California State Route 49
|Golden Chain Highway|
SR 49 highlighted in red
|Defined by Streets and Highways Code § 349|
|Maintained by Caltrans|
|Length:||295.065 mi (474.861 km)
SR 49 has three route breaks, and the length given above does not include the SR 120, SR 20, and SR 89 overlap mileages.
|Existed:||1934 – present|
|South end:||SR 41 at Oakhurst|
|North end:||SR 70 at Vinton|
|Counties:||Madera, Mariposa, Tuolumne, Calaveras, Amador, El Dorado, Placer, Nevada, Yuba, Sierra, Plumas|
State Route 49 (SR 49) is a north–south state highway in the U.S. state of California that passes through many historic mining communities of the 1849 California gold rush. Highway 49 is numbered after the "49ers", the waves of immigrants who swept into the area looking for gold, and a portion of it is known as the Gold Country Highway. This roadway begins at Oakhurst, Madera County, in the Sierra Nevada, where it diverges from State Route 41. It continues in a generally northwest direction, weaving through the communities of Goldside and Ahwahnee, before crossing into Mariposa County. State Route 49 then continues northward through the counties of Tuolumne, Calaveras, Amador, El Dorado, Placer, Nevada, Yuba, Sierra, and Plumas, where it reaches its northern terminus at State Route 70, in Vinton.
SR 49 starts at an intersection with SR 41 near Oakhurst. The road heads west before turning north before the town of Ahwahnee near the Wassama Roundhouse State Historic Park. SR 49 continues north, passing through Nipinnswassee before entering Mariposa County and the Sierra National Forest. Continuing to the west, SR 49 passes through Mormon Bar before running concurrently with SR 140 briefly through the town of Mariposa. Near the town of Mount Bullion, SR 49 passes by Mariposa-Yosemite Airport before turning northwest and going through Bear Valley and the intersection with CR J16. The highway passes by the southern edge of Lake McClure and intersects SR 132 in Coulterville before passing into Tuolumne County.
SR 49 continues north through the town of Moccasin, where SR 120 runs concurrently for several miles to the town of Chinese Camp. SR 49 then turns northeast and runs concurrently with SR 108, intersecting CR E5, into the city of Sonora. SR 49 splits from SR 108 and enters downtown Sonora as Stockton Street, turning north onto Washington Street before leaving the Sonora city limits. SR 49 intersects the north end of CR E5 before passing through Tuttletown and crossing into Calaveras County at the bridge over the Stanislaus River.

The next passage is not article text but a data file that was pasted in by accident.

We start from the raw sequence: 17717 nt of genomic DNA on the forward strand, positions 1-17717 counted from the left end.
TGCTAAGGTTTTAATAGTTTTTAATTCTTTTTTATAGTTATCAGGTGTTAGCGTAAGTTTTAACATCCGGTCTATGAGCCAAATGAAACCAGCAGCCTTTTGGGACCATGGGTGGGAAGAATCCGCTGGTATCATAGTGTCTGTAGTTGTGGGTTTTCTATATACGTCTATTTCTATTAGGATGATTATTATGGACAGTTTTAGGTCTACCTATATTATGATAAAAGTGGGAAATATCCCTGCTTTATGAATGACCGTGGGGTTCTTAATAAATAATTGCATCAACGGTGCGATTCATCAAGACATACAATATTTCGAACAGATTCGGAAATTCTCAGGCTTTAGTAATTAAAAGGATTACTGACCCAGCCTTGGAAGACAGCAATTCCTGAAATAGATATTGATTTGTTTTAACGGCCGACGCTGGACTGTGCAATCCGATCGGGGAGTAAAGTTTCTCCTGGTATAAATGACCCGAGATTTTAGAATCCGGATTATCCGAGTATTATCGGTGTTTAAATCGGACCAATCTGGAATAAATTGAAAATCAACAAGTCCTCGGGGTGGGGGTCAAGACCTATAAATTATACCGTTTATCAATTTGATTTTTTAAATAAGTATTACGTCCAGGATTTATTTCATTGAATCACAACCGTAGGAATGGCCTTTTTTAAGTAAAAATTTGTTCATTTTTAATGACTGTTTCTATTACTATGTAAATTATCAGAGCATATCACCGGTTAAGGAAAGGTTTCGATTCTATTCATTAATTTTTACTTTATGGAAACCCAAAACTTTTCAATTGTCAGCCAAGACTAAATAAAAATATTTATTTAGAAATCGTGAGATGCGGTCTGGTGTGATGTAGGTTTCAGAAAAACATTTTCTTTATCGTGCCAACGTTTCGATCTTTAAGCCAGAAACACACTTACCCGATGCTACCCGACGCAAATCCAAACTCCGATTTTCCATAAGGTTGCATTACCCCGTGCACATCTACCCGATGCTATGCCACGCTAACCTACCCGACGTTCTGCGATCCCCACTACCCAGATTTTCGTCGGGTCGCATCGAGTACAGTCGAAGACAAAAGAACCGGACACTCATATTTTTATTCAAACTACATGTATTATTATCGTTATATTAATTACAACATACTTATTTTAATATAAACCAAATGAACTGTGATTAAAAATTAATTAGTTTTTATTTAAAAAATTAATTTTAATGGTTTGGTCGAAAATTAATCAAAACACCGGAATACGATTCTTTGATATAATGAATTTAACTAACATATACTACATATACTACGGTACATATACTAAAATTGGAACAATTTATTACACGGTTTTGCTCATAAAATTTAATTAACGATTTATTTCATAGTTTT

SR 49 passes by Robinson's Ferry, a ferry across the Stanislaus River established in 1848. Next is the Birthplace of Archie Stevenot, who helped found the California State Chamber of Commerce and was officially named "Mr. Mother Lode" by the California legislature. SR 49 then enters Carson Hill, where the largest gold nugget in California (195 pounds troy) was found. Passing by New Melones Lake, SR 49 briefly runs concurrently with SR 4 in the city of Angels Camp, which lies in one of the richest quartz mining sections of the Mother Lode and is home of "The Celebrated Jumping Frog of Calaveras County".
SR 49 continues through Altaville, which was an important foundry town. Fourth Crossing was an important stagecoach and freighting depot that served the southern mines until after the turn of the 20th century. The highway continues into San Andreas, where SR 12 terminates. This is where Charles Bolles, also known as "Black Bart", was tried and sentenced. Chili Gulch is the site of the Chilean War. SR 49 continues into Mokelumne Hill, where it intersects with SR 26; Mokelumne Hill was the richest placer mining section of Calaveras County and one of the principal mining towns of California in its heyday.